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Wednesday, October 26, 2005

China's Growing Environmental Problems

China is growing fast, but its environmental problems may be growing even faster. According to Thomas Friedman, the only solution is an integrated world solution where large countries such as the U.S. and China cooperate to avoid impending global environmental disaster. But the more difficult question, the mechanism through which the cooperation will occur, is not addressed beyond the call to bring "business, government and N.G.O.'s together to produce a more sustainable form of development." Cooperative government environmental policy among countries might have a chance, but it's difficult to imagine steps being taken in that direction under current administration policy:

Living Hand to Mouth, by Thomas L. Friedman, New York Times: ...Not only is China not a communist country anymore, but it may also now be the world's most capitalist country in terms of raw energy. ... But can anything stop Chinese capitalism? Yes, Chinese capitalism. Other than political breakdown, the biggest threat to China's growth is now the environment. ... China's leaders know this and have been taking steps to reverse deforestation and find alternatives to the coal-powered electricity plants ... But ... the legitimacy of the ruling Communist Party rests largely on its ability to keep raising living standards, it can't afford a recession ... officials will always choose raw growth. ... Tighter regulation alone won't save China's environment, or the world's. Since logging in most natural forests was banned here in 1998, China's appetite for imported wood has led to stripped forests in Russia, Africa, Burma and Brazil. China outsourced its environmental degradation. That is why you need an integrated solution. ... to produce a more sustainable form of development - so China can create a model for itself and others on how to do more things with less stuff and fewer emissions. That is the economic, environmental and national security issue of our day...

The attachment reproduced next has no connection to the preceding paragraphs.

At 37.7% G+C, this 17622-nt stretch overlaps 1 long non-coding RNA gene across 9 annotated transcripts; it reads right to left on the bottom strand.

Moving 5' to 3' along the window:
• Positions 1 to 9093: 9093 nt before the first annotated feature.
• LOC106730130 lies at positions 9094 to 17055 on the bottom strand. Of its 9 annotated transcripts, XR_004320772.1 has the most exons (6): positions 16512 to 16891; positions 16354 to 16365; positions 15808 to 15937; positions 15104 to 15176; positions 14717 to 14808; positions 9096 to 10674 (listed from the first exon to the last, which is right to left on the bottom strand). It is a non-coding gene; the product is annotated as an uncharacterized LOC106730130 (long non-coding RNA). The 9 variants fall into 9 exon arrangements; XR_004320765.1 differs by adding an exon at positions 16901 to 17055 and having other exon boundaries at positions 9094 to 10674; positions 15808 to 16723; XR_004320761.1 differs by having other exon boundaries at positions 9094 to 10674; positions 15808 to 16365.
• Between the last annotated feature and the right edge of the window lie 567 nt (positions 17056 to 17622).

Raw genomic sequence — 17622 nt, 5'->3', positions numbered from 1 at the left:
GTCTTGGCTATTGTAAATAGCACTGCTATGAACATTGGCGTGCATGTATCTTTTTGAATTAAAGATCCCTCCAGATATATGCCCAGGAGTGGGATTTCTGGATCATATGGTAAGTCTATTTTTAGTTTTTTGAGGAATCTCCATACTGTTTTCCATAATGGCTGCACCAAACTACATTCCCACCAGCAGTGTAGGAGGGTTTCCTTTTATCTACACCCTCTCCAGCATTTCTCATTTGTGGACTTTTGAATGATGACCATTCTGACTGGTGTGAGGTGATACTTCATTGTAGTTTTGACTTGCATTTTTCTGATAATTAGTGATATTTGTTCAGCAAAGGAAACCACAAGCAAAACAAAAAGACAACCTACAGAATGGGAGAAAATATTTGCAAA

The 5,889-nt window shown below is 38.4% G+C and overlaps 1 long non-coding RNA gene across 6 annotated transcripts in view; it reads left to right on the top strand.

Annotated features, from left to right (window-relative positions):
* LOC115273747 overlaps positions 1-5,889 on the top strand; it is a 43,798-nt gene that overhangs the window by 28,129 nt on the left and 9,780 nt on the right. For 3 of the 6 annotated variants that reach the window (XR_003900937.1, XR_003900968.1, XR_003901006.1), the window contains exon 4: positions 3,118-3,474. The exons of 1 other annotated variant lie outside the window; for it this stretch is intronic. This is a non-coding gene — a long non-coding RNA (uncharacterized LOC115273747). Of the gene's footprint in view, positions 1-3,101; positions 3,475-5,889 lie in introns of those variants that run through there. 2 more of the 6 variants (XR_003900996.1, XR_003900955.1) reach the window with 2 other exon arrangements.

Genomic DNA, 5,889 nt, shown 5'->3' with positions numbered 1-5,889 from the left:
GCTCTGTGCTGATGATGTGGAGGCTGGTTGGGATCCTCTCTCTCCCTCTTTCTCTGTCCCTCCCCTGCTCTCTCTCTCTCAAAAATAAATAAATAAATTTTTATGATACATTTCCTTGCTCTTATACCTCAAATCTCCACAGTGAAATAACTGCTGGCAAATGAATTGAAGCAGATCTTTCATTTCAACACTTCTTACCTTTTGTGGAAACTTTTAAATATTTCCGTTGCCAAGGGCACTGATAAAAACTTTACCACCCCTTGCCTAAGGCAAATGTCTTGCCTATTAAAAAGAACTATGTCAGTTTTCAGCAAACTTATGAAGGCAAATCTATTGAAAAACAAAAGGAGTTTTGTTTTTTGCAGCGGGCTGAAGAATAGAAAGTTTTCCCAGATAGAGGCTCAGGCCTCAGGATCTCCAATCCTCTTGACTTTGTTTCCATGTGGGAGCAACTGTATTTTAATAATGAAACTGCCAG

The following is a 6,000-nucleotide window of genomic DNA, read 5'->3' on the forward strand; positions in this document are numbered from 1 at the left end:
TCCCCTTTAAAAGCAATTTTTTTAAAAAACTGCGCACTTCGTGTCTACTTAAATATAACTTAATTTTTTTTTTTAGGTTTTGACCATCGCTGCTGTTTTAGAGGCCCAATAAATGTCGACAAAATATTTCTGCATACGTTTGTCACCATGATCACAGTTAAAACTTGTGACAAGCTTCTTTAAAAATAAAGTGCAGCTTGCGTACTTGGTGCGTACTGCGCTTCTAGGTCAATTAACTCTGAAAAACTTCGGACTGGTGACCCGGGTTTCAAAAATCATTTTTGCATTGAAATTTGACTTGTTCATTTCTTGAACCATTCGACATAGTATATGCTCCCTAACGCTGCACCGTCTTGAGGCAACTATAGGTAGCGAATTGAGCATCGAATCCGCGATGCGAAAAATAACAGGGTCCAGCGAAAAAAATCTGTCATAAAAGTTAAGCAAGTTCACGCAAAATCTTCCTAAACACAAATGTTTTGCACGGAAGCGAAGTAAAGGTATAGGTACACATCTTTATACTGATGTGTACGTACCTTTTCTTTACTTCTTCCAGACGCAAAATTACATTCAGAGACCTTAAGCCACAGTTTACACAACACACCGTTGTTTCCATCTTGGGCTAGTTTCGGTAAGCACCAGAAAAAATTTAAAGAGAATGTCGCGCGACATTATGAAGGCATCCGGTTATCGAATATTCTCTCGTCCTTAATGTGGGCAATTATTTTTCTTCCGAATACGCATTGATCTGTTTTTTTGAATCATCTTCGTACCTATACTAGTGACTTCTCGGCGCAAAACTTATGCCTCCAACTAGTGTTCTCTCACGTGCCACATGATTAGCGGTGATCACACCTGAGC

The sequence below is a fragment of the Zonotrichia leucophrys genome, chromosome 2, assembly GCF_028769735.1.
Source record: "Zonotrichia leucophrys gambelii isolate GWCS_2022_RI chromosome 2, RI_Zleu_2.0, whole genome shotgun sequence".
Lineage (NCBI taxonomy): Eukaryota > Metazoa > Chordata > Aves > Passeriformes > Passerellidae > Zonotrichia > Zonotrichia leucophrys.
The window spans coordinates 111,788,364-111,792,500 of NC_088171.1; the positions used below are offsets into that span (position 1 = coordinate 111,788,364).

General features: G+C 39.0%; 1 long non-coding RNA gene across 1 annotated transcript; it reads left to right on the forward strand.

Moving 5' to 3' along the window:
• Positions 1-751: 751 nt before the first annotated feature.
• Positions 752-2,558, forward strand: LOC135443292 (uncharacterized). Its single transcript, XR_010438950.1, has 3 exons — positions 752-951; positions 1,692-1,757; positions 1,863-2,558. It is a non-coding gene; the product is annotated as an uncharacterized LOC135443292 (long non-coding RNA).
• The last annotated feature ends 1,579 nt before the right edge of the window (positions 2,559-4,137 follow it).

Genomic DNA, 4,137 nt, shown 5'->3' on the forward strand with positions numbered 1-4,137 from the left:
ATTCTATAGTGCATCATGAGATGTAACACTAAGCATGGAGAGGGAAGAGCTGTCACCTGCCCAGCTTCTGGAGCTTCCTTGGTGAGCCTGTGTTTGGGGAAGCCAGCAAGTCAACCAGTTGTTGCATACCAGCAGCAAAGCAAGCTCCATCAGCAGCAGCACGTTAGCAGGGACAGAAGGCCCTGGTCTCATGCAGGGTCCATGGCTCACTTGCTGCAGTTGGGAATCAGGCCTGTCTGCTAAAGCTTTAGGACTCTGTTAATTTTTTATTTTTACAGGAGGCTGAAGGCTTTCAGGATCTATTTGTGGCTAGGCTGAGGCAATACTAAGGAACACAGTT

Posted by on Wednesday, October 26, 2005 at 12:10 AM in China, Economics, Environment | Permalink  TrackBack (0)  Comments (5)


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